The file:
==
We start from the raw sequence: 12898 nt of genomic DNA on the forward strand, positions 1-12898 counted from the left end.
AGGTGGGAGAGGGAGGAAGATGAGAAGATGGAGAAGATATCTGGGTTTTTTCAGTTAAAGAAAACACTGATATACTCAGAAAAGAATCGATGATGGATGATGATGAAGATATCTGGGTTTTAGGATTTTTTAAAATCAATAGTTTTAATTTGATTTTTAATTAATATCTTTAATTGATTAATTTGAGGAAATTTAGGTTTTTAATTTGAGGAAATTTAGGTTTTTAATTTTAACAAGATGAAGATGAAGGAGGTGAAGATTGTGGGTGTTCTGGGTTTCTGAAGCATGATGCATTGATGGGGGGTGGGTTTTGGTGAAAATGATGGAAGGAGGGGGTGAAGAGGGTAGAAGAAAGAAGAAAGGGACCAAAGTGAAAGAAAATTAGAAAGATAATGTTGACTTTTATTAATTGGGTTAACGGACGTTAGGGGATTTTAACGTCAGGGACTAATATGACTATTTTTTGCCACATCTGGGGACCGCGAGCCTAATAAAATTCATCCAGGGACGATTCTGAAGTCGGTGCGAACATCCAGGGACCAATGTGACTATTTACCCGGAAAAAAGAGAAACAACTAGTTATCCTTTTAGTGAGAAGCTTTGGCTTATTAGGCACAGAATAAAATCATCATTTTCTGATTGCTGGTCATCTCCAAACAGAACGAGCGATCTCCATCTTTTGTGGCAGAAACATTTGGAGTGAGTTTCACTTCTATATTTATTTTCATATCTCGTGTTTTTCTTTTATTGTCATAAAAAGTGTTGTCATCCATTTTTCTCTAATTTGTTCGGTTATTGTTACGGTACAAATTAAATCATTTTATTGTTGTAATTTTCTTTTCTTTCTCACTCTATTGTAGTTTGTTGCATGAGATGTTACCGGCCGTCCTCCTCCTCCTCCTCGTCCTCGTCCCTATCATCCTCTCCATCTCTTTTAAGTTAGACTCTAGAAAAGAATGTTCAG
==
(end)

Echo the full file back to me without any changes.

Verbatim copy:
We start from the raw sequence: 12898 nt of genomic DNA on the forward strand, positions 1-12898 counted from the left end.
AGGTGGGAGAGGGAGGAAGATGAGAAGATGGAGAAGATATCTGGGTTTTTTCAGTTAAAGAAAACACTGATATACTCAGAAAAGAATCGATGATGGATGATGATGAAGATATCTGGGTTTTAGGATTTTTTAAAATCAATAGTTTTAATTTGATTTTTAATTAATATCTTTAATTGATTAATTTGAGGAAATTTAGGTTTTTAATTTGAGGAAATTTAGGTTTTTAATTTTAACAAGATGAAGATGAAGGAGGTGAAGATTGTGGGTGTTCTGGGTTTCTGAAGCATGATGCATTGATGGGGGGTGGGTTTTGGTGAAAATGATGGAAGGAGGGGGTGAAGAGGGTAGAAGAAAGAAGAAAGGGACCAAAGTGAAAGAAAATTAGAAAGATAATGTTGACTTTTATTAATTGGGTTAACGGACGTTAGGGGATTTTAACGTCAGGGACTAATATGACTATTTTTTGCCACATCTGGGGACCGCGAGCCTAATAAAATTCATCCAGGGACGATTCTGAAGTCGGTGCGAACATCCAGGGACCAATGTGACTATTTACCCGGAAAAAAGAGAAACAACTAGTTATCCTTTTAGTGAGAAGCTTTGGCTTATTAGGCACAGAATAAAATCATCATTTTCTGATTGCTGGTCATCTCCAAACAGAACGAGCGATCTCCATCTTTTGTGGCAGAAACATTTGGAGTGAGTTTCACTTCTATATTTATTTTCATATCTCGTGTTTTTCTTTTATTGTCATAAAAAGTGTTGTCATCCATTTTTCTCTAATTTGTTCGGTTATTGTTACGGTACAAATTAAATCATTTTATTGTTGTAATTTTCTTTTCTTTCTCACTCTATTGTAGTTTGTTGCATGAGATGTTACCGGCCGTCCTCCTCCTCCTCCTCGTCCTCGTCCCTATCATCCTCTCCATCTCTTTTAAGTTAGACTCTAGAAAAGAATGTTCAG